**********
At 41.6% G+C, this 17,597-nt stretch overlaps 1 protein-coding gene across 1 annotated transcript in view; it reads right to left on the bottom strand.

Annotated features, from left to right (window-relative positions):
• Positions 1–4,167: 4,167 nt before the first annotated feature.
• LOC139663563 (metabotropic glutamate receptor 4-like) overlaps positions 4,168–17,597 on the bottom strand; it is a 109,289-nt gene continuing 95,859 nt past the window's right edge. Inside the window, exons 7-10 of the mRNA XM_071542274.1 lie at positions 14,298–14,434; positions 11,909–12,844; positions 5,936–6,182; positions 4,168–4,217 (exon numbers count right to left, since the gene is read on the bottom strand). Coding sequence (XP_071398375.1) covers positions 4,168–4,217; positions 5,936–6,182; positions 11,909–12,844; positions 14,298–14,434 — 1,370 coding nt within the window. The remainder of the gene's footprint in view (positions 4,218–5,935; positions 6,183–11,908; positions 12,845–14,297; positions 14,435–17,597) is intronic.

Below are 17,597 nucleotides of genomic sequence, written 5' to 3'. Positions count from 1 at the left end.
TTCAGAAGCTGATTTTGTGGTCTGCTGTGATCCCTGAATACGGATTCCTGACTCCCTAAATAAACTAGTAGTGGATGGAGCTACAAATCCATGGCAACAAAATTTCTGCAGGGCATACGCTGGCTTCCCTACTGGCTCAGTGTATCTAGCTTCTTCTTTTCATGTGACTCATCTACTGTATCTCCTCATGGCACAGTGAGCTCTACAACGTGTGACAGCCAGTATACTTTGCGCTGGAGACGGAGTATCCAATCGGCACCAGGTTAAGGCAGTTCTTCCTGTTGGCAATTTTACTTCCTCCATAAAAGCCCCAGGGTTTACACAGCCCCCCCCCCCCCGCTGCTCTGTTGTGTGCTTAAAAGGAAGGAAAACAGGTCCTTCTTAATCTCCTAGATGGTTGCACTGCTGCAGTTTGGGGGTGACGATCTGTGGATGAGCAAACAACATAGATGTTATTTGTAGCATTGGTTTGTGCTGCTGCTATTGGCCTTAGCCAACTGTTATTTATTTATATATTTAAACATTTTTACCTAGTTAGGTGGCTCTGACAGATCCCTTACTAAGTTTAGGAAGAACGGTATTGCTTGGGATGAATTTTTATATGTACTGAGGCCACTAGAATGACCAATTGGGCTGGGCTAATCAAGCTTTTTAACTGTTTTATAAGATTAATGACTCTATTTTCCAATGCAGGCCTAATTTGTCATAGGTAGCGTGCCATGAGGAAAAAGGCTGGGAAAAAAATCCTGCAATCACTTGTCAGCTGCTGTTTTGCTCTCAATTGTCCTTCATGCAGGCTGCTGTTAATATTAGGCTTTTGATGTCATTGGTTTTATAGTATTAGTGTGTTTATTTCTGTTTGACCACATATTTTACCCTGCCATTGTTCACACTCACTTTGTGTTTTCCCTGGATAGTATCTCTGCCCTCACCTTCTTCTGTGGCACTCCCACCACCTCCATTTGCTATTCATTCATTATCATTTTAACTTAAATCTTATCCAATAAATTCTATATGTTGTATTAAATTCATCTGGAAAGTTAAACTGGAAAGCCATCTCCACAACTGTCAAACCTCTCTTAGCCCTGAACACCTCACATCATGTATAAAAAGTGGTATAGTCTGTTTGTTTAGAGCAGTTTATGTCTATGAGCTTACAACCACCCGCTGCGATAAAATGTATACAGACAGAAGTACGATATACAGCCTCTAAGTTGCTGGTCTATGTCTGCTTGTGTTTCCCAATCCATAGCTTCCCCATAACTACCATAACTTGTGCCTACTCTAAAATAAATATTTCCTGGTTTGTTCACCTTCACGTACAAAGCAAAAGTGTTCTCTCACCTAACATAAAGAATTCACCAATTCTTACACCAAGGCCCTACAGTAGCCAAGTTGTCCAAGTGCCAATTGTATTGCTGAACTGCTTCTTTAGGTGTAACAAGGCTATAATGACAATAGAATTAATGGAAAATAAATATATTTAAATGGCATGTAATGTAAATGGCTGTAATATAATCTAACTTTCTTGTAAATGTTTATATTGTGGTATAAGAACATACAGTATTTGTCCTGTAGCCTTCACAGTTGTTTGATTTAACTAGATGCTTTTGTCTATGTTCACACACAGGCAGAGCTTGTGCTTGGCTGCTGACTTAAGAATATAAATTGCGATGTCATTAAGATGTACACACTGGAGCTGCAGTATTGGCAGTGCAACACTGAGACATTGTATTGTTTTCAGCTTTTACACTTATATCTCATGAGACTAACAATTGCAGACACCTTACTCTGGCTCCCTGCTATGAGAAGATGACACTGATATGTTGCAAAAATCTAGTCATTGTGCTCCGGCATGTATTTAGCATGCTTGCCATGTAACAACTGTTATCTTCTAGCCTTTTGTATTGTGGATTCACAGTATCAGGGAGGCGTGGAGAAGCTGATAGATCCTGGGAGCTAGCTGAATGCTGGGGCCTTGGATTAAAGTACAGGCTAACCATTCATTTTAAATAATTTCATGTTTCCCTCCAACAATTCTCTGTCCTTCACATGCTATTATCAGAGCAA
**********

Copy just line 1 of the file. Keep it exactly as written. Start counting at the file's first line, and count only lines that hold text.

At 41.6% G+C, this 17,597-nt stretch overlaps 1 protein-coding gene across 1 annotated transcript in view; it reads right to left on the bottom strand.